Even though the Smoked Sicilian sandwich was still at the top of my list, I couldn't help but notice a number of other items on the extensive menu. The Shepherd's Pie looked very interesting, as did the corned beef and creamed cabbage platter. There was also the Blarney Dip - sliced roast beef on a grilled hoagie bun, topped with melted Swiss cheese and garlic Aioli. It came with a Rosemary Onion au jus gravy to dip the sandwich in. Oh, man! It was between that and the Smoked Sicilian, but when it came my time to order I went with my original gut instinct and go the Smoked Sicilian - a whole without the soup - and waffle fries. Ricky asked if I wanted any of the Dublin sauce to go along with it. When I asked him what Dublin sauce was, he said, "It's mayo with pureed artichoke..." I forgot what he said after that. I immediately signed up for some of that, as well.
As we waited for our lunches to show up, we talked a little business and how the oil and gas boom has been affecting my dealer's business. He said, "Our retail traffic is still mediocre, but the number of homes that we're involved with doing home theaters or whole house systems is what's driving our overall business. The housing boom is getting to the point that if someone calls up a builder and asks to talk to them about building them a home in the area, the first thing the builder asks is, 'Do you have a plot of land?' If they don't, the builders won't even talk to them. 'Get a plot of land first,' the builders will say. 'Then come back and talk to me.' I'm telling you, it's just crazy."
He was also telling me that with the boom, it's also brought some hardships to areas of North Dakota. "Our infrastructure can't keep up. The big trucks are tearing up our roads out west, we don't have enough state troopers to patrol the roads, crime is up in some of towns out west (that was confirmed later in the day by my dealer out in Dickinson). The east side of the state isn't seeing this economic boom, but they have the most population. None of the state legislators from out east aren't willing to earmark money for the problems that are starting to arise out west and they control most of the voting. Even though I'm benefiting from it, I don't think this boom is good for the state as a whole."
His salad and my sandwich was brought out to us and the sandwich was much larger than what I bargained for. They actually had a picture (albeit not a good one) on the Blarney Stone Facebook page of the Smoked Sicilian sandwich with waffle fries and marinara on the side - exactly what I ordered. The sandwich was piled high with the smoked ham, bacon and pepperoni, sitting on the bed of lettuce, tomatoes, olives and onions. The focaccia was lightly toasted and crisp. I had to cut it in half just to be able to handle it.
The Smoked Sicilian was very good. Years ago, T.G.I. Friday's used to have a similar sandwich - the Hot Sicilian - but they took it off the menu. It was the only reason I would go into a T.G.I. Friday's to eat. Every once in a while I'd find a T.G.I. Friday's that would still be able to make their Hot Sicilian sandwich, but it's been years since that last happened. Which also directly correlates to the last time I can remember being in a T.G.I Friday's. But the Smoked Sicilian at the Blarney Stone was every bit as good as the Hot Sicilian at T.G.I. Friday's. And it was a lot of food. I was having trouble eating the second half of the sandwich and I told my dealer, "Geez, I should have gotten the half sandwich and soup combo. This is a big sandwich!"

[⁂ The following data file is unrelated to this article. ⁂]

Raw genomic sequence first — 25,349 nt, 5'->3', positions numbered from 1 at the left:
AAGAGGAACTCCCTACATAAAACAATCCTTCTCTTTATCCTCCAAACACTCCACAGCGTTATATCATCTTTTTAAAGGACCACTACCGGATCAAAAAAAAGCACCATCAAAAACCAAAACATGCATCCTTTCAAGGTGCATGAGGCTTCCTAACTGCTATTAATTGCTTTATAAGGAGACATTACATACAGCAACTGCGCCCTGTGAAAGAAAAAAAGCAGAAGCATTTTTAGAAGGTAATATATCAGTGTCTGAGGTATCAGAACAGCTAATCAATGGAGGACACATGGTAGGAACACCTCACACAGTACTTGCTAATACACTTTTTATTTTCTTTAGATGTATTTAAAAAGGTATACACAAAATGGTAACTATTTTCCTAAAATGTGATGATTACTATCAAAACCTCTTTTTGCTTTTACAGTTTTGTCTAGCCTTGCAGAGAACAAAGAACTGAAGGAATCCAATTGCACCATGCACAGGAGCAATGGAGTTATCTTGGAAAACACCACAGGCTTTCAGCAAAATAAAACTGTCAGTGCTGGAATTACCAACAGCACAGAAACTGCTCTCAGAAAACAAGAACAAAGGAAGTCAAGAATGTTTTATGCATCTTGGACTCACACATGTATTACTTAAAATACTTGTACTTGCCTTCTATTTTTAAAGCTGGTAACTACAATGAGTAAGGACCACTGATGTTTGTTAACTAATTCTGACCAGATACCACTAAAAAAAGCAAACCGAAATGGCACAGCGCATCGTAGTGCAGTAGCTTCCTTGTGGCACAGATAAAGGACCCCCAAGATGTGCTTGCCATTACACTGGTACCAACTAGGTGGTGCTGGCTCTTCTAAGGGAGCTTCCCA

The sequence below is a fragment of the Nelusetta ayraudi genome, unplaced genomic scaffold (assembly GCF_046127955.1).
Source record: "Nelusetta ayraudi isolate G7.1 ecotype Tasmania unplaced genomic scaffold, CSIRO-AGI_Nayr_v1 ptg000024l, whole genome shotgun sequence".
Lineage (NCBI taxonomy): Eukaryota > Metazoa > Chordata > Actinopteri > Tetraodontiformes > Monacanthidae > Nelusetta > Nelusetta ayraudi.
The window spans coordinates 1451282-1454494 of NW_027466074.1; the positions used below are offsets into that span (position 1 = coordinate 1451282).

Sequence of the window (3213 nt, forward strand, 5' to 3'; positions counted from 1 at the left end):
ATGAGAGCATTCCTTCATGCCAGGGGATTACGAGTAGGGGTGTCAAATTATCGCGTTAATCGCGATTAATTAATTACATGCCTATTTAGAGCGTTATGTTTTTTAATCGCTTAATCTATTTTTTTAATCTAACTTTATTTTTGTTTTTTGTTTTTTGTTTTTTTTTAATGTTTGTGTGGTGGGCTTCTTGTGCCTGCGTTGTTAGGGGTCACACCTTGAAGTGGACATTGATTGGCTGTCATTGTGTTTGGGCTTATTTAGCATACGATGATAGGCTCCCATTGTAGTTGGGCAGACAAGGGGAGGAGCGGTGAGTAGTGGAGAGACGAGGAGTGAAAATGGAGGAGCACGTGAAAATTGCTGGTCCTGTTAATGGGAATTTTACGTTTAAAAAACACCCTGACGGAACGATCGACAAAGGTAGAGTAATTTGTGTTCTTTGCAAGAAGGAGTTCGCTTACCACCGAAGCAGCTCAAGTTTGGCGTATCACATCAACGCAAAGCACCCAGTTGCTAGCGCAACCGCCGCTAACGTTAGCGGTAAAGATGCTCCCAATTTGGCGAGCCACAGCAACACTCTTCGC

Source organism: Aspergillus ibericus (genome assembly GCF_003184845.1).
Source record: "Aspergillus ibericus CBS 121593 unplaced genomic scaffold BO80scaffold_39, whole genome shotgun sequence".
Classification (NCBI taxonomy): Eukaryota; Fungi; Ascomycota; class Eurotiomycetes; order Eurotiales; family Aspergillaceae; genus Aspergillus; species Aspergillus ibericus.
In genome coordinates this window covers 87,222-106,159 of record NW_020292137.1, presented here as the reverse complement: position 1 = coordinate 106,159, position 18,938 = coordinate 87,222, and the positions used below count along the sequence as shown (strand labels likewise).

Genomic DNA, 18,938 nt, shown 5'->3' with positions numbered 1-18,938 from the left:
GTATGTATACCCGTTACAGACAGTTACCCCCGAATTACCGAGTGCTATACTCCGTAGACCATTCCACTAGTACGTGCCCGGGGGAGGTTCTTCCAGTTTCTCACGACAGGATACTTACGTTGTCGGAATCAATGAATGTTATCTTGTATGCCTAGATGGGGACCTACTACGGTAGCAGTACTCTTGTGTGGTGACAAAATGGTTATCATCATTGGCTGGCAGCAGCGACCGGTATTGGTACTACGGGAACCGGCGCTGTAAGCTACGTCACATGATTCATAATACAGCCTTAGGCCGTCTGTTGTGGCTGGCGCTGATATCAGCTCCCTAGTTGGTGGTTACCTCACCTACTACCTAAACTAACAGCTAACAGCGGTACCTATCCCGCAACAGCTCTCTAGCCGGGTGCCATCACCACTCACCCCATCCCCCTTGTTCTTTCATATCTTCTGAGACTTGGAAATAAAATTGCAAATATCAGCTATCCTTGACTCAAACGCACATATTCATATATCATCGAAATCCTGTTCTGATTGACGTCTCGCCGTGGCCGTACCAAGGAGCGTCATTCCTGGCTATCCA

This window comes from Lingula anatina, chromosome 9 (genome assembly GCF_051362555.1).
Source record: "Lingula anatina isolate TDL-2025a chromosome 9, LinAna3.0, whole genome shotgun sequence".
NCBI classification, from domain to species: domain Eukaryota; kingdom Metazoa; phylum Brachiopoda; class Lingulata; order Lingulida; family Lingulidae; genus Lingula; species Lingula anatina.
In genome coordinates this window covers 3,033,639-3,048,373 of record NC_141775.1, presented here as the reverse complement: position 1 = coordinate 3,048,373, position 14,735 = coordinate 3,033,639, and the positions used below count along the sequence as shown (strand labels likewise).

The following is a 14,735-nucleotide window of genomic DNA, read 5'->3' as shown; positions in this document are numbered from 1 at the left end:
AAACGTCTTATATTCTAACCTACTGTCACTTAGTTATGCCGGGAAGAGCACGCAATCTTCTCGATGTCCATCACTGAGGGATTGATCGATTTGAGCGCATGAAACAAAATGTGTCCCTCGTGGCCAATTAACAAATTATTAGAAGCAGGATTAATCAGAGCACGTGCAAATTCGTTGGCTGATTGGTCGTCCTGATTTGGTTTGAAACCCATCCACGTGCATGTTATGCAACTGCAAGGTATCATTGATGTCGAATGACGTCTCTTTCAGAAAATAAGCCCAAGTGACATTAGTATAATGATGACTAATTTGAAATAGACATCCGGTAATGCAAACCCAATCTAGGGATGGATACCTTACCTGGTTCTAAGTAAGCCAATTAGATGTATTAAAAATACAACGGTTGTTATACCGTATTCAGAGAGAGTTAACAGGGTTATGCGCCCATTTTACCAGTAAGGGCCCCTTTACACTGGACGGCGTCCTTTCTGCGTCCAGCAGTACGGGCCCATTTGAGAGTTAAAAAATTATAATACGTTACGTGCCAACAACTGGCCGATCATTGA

The waffle fries were all right, but they were helped with the Dublin sauce. It had sort of a peppery taste to the sauce and it was very good. I was extremely impressed with my meal at the Blarney Stone.
My dealer was happy with his Angry Chicken Caesar Salad. There were a lot of small chunks of grilled chicken that had been dipped in the spicy sauce before it was placed on the Caesar Salad. He said that the waiter was right, the sauce wasn't all that spicy. "This is very good," my dealer declared.
I had been looking through the beer list earlier during our visit and I was impressed with the number of beers they had to choose from at the Blarney Stone. I told my dealer that I'd like to come back some night and take the other guys who work for him out to dinner and to have a few beers at the place. And the food prices were very affordable. The Smoked Sicilian was $9.99 and the waffle fries came with it. It was a lot of food at a great value.
(Since my original visit to the Blarney Stone earlier this summer, I was just in North Dakota on business last week with a factory guy from Focal Loudspeakers. We stopped at the Blarney Stone for lunch on our way out to Dickinson, ND and I had the Guinness Irish Stew - slow-roasted beef cubes with carrots, potatoes, mushrooms, onions, garlic, thyme and rosemary in a hearty Guinness beer broth served in a miniature pot. The guy from Focal, Jean-Philippe, had the Hot-Headed Irishman burger - a 1/2 pound burger topped with jalapenos, blue cheese dressing, pepperjack cheese and Blarney Stone's "Angry" sauce. He said the burger was outstanding and I have to say the Guinness Irish Stew was equally as good.)
I was very impressed by the Blarney Stone. As my old neighbor, George, used to say, "I hate places that put up a couple Irish flags and call themselves an Irish pub." The Blarney Stone was far from that. The ornate brick and woodwork throughout the place, along with the old world Irish feel, and the great food and beer menu would have worked for the Blarney Stone had it been in a city like Milwaukee, St. Louis or Indianapolis. I don't get up to Bismarck all that often, but I have a place that has risen to the top of my list of "revisits". And the way my business is growing in North Dakota, I need to get up there more often.